Date of Graduation
Doctor of Philosophy in Business Administration (PhD)
G. William Glezen
Second Committee Member
Thomas W. Jones
Third Committee Member
Keith F. Sellers
Business valuation services, behavior, accounting research
This study investigates the linkage between cognitive reasoning abilities and performance in ill-structured tasks. Prior accounting research shows that the broad construct known as general problem-solving ability is directly related to performance in ill-structured audit tasks (Libby and Tan 1994). General problem-solving ability has been defined as having sub-components comprised of verbal, quantitative, memory, and cognitive reasoning abilities (Libby 1995). Most prior accounting studies have either controlled for performance differences associated with the subcomponent abilities or have just ignored them. This has created a gap in behavioral accounting research (Shanteau 1995; Bouwman and Bradley 1997). This study seeks to partially fill that gap by ascertaining whether or not a sub-component of general problem-solving ability (e.g. cognitive reasoning ability) is associated with performance in ill-structured business valuation tasks. Departing from an audit focus, this study uses business valuators as research subjects. The sample of 134 business valuators includes individuals from 42 different states, Puerto Rico, and Canada. Subjects are asked to value a medical practice using researcher developed case materials. Additionally, subjects are asked to complete Form B of the California Critical Thinking Skills Test (CCTST). Scores representing performance on the cognitive tasks of design, hypothesis generation, hypothesis evaluation, and choice are derived from the case materials. Overall cognitive reasoning ability scores and sub-scores are provided by performance on the CCTST. Subjects are divided into expert (n=56) or novice (n=78) categories based on two experience related factors and two knowledge related factors. Subjects are further divided into high reasoning ability and low reasoning ability categories based on CCTST scores. Factorial analyses of variance and OLS regression models are used to evaluate hypotheses relating cognitive task performance on the medical practice case to cognitive reasoning ability. The findings are consistent with the idea that cognitive reasoning ability (a sub-component of general problem-solving ability) is a determinant of performance in certain ill-structured business valuation tasks. Specifically, cognitive reasoning ability is important for all novices and for high reasoning ability experts when the design task is considered. Cognitive reasoning ability is important for high reasoning ability experts and high reasoning ability novices when the hypothesis evaluation task is considered.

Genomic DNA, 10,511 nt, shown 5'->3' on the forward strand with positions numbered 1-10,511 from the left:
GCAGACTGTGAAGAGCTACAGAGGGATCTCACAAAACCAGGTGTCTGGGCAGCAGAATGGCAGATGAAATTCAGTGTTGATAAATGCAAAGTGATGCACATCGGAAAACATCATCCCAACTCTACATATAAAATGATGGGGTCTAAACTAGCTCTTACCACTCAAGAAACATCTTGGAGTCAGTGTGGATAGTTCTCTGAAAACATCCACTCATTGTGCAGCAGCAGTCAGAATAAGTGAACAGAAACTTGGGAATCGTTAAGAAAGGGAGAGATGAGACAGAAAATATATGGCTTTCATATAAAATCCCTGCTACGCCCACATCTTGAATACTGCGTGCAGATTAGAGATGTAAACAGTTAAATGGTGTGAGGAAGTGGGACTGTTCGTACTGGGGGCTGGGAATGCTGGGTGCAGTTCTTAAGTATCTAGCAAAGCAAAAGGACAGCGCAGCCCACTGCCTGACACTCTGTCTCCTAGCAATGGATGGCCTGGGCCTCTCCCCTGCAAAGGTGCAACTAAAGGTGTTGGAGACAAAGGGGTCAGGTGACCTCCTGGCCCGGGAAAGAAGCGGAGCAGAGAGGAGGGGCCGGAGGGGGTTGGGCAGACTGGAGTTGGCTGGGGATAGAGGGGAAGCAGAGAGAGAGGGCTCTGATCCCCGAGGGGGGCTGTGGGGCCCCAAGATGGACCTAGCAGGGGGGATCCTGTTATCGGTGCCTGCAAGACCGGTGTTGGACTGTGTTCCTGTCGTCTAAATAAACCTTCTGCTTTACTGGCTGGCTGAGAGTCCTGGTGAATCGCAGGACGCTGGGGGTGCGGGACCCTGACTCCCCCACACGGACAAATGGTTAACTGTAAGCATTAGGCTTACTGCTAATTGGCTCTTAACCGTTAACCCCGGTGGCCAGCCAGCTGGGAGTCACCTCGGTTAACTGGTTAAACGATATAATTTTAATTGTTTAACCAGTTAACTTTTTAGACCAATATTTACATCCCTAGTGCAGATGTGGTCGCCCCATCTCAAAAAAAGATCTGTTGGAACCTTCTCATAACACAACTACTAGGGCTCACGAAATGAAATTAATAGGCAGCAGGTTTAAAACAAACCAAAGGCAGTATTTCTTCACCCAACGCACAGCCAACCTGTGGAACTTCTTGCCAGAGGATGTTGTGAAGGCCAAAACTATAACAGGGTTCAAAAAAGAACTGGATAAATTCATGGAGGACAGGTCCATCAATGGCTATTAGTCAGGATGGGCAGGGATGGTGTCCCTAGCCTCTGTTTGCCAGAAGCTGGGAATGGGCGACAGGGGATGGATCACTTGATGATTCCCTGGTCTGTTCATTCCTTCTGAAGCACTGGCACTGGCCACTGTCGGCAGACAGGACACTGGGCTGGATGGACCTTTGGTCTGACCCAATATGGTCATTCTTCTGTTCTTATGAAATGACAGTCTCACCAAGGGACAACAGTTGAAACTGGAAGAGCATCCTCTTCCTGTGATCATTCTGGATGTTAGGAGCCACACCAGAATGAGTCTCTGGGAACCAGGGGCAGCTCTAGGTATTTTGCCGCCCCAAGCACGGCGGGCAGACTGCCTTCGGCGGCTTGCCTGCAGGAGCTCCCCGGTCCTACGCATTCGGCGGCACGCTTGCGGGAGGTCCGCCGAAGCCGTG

Bradley, Wray, "Accounting Expertise and Ill-Structured Problems: Cognitive Reasoning Abilities and Performance in Business Valuation Tasks" (1998). Theses and Dissertations. 3098.